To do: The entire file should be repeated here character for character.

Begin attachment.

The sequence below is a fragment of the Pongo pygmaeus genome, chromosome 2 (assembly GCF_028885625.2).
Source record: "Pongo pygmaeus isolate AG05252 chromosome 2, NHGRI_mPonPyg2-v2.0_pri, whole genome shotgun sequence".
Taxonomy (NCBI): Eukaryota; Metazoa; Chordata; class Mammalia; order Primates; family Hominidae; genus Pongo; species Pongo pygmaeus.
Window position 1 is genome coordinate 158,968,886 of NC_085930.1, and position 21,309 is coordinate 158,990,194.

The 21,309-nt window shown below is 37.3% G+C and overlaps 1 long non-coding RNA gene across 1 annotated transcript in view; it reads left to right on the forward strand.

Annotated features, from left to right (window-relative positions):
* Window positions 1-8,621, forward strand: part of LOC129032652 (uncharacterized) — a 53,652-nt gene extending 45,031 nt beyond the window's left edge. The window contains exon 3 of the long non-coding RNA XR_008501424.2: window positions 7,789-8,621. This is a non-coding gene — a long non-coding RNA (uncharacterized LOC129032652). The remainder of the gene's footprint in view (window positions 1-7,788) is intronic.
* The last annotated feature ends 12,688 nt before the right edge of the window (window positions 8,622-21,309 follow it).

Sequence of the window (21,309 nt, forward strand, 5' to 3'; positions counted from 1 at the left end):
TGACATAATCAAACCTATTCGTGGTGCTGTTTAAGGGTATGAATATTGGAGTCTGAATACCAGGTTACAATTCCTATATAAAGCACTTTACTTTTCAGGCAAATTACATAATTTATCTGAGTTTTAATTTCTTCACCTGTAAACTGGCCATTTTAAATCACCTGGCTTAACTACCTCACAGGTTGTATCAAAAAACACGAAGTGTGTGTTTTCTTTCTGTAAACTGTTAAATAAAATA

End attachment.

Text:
The sequence below is a fragment of the Pongo pygmaeus genome, chromosome 2 (assembly GCF_028885625.2).
Source record: "Pongo pygmaeus isolate AG05252 chromosome 2, NHGRI_mPonPyg2-v2.0_pri, whole genome shotgun sequence".
Taxonomy (NCBI): Eukaryota; Metazoa; Chordata; class Mammalia; order Primates; family Hominidae; genus Pongo; species Pongo pygmaeus.
Window position 1 is genome coordinate 158,968,886 of NC_085930.1, and position 21,309 is coordinate 158,990,194.

The 21,309-nt window shown below is 37.3% G+C and overlaps 1 long non-coding RNA gene across 1 annotated transcript in view; it reads left to right on the forward strand.

Annotated features, from left to right (window-relative positions):
* Window positions 1-8,621, forward strand: part of LOC129032652 (uncharacterized) — a 53,652-nt gene extending 45,031 nt beyond the window's left edge. The window contains exon 3 of the long non-coding RNA XR_008501424.2: window positions 7,789-8,621. This is a non-coding gene — a long non-coding RNA (uncharacterized LOC129032652). The remainder of the gene's footprint in view (window positions 1-7,788) is intronic.
* The last annotated feature ends 12,688 nt before the right edge of the window (window positions 8,622-21,309 follow it).

Sequence of the window (21,309 nt, forward strand, 5' to 3'; positions counted from 1 at the left end):
TGACATAATCAAACCTATTCGTGGTGCTGTTTAAGGGTATGAATATTGGAGTCTGAATACCAGGTTACAATTCCTATATAAAGCACTTTACTTTTCAGGCAAATTACATAATTTATCTGAGTTTTAATTTCTTCACCTGTAAACTGGCCATTTTAAATCACCTGGCTTAACTACCTCACAGGTTGTATCAAAAAACACGAAGTGTGTGTTTTCTTTCTGTAAACTGTTAAATAAAATA